The Longest Journey

This is a point-and-click adventure game from way back in 2000. It’s available on Steam, and you should all go play it before reading this review. It’s not very long — I clocked 14 hours.

Seriously, spoilers abound inside, go play it.

This is a game that was ahead of its time in a lot of ways. For one, it was begging to be a modern adventure game where you were on the ground interacting with people and seeing cool scenery. It did a lot with the graphics available, but so much of the symbolism of the two worlds was in their palettes and atmospheres, and damn was TLJ pushing up against its own limitations.

Secondly, it was shockingly progressive (always depressing to see we’ve made literally no progress and have perhaps gone backwards). Your love interest is black, your mentor is Latino, your landlords are a lesbian couple, your best friend talks freely about her sex life with no condemnation, NPCs are an incredible mix of sexes and races, the friendzoned guy is evil, and the protagonist is a young woman…. it was pretty amazing. It’s depressing to think that a game like this that got made today would be dragged over the coals by reddit-types.

Despite the terrible title and something of a rocky start, I was really engaged by the story of this game, the likable characters, and its genre-savviness. It was just really original, even today.

You are April Ryan, an art student in the 2200s who ran away from home to escape an abusive situation. You’ve been having strange, vivid dreams lately, waking up upset and exhausted, and everyone else has been having odd stuff happen, too. When the dreams start to leak into the real world, it’s clear something is seriously wrong. Enter Cortez, the eccentric man who has been a fixture in your town for a long time. He tells you you’re the chosen one.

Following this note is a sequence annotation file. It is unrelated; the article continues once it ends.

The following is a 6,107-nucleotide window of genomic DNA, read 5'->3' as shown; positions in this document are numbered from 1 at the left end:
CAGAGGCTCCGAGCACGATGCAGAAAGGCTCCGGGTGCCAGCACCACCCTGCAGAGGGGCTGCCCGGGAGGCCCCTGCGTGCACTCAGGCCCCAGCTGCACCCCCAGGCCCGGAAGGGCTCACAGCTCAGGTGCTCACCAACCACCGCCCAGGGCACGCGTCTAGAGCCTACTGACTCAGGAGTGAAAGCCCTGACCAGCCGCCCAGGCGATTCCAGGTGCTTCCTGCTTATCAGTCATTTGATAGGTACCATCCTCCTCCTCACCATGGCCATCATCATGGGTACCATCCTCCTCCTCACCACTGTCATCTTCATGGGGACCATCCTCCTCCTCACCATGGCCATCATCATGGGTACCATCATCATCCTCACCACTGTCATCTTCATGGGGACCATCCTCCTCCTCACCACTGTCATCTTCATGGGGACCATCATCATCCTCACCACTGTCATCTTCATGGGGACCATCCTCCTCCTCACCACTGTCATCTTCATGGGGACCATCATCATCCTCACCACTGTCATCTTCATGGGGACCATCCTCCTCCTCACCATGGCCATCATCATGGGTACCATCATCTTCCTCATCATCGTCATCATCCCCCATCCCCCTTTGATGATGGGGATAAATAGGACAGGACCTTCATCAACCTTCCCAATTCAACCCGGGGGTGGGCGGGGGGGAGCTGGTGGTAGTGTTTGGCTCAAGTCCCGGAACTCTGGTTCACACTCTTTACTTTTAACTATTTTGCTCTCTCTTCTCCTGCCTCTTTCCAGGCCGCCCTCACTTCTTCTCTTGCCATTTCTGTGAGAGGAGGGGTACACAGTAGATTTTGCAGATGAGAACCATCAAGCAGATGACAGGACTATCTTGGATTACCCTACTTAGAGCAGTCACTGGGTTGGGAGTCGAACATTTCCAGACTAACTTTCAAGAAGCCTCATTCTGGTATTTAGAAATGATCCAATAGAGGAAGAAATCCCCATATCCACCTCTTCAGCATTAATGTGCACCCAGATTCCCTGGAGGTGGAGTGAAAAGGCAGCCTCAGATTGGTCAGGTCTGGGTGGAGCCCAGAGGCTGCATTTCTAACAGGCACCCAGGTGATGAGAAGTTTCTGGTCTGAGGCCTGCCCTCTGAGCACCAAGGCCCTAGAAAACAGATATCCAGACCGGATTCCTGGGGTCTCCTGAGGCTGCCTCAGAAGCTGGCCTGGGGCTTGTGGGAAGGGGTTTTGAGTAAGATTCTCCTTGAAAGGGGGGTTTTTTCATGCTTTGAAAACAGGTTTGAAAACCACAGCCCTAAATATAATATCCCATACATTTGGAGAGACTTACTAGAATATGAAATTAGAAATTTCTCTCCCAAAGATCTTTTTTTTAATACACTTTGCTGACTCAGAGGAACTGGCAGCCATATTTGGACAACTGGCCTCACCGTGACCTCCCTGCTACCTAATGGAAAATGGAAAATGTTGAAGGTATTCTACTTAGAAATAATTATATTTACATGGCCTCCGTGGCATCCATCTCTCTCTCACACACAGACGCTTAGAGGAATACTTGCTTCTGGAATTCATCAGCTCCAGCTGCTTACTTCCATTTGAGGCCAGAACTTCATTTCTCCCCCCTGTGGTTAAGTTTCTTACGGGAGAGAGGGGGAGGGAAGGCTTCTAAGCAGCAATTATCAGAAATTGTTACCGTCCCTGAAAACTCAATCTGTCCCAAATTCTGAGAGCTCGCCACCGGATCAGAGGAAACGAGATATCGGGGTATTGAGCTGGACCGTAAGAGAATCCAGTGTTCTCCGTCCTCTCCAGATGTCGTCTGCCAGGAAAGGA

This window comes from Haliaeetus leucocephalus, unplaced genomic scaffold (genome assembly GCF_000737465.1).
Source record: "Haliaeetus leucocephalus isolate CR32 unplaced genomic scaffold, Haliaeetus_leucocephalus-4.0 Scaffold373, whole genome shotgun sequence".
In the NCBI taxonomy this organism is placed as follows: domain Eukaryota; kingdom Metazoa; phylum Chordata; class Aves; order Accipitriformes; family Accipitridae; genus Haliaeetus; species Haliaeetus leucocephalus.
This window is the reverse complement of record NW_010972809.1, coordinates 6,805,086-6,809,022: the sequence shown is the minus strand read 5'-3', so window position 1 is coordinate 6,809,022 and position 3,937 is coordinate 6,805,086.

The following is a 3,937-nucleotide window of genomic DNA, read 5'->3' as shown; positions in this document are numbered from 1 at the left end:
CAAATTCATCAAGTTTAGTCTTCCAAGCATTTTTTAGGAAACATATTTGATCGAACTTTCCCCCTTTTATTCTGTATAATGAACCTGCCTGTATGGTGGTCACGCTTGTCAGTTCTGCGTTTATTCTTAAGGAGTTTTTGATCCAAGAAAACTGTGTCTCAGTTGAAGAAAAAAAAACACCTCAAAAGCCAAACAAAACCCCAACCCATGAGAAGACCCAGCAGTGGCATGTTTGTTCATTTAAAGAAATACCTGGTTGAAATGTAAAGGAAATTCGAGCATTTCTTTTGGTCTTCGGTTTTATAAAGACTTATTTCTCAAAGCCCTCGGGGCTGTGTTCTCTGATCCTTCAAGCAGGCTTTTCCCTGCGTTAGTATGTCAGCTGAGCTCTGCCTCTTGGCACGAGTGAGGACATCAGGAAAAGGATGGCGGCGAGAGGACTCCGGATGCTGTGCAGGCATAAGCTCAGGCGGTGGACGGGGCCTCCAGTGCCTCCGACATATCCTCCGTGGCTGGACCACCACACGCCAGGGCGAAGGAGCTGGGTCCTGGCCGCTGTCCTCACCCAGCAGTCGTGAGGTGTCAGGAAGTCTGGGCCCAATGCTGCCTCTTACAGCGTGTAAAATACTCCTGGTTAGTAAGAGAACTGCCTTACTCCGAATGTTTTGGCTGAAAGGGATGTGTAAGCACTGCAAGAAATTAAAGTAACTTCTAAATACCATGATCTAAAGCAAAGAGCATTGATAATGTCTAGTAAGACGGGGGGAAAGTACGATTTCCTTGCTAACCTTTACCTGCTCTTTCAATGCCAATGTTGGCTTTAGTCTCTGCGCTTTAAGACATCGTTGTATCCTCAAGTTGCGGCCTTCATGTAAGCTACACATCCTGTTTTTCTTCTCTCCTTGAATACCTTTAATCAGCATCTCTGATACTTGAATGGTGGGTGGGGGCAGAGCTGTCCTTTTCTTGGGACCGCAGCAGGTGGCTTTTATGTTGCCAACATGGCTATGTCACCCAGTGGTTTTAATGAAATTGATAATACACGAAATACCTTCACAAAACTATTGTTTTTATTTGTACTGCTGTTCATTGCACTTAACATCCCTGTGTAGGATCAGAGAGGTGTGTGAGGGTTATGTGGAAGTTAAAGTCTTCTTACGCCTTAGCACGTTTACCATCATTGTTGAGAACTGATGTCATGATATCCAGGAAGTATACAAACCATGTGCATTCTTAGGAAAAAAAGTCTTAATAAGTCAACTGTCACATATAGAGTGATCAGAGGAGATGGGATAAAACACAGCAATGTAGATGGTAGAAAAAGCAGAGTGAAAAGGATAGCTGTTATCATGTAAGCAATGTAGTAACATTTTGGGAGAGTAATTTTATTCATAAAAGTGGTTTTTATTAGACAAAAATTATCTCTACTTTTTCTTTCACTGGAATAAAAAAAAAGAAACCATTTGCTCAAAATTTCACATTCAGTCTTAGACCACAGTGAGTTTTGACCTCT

It turns out that a long time ago, the Earth was split in two, a world where magic thrived and a world of science. Why this happened is kind of a vague “something something man gets too powerful and nearly blows up the world so split”. The early premise is a little shaky,  but the game does enough with it that I was willing to accept it to see the story through. Anyway, a rogue faction is trying to slam the two worlds back into one before they’re ready, and you were born with a special power that lets you Shift between the two, so you need to save it.

April is extremely likable and realistic, and following her growth is a lot of fun. It’s pretty rare to see a female protagonist get a real Hero’s Journey like this, and April hits all the right marks without feeling like someone we’ve seen a thousand times before.

Being from 2000, the game is of the Obtuse P-a-C Puzzle variety, though mercifully the majority of the puzzles are solvable without a walkthrough, and some are even really enjoyable. There were a few times I used a guide, and some of the solutions are incredibly obtuse (that the game doesn’t really highlight interactable objects vs background-painted objects is a huge factor in this), but unlike in Grim Fandango I don’t think this seriously detracted from the game overall.

The game does have some issues, as there’s a Brock that is a Bird, somehow, and I thought the way it consistently painted April as in the wrong for running away from a father who beat her was really, really weird — and then in the end where the resolution of that plot isn’t that she needs to learn to face him, but to forgive him? No, game. No. Other than that though… there’s basically nothing to complain about on the social front. It’s kind of amazing.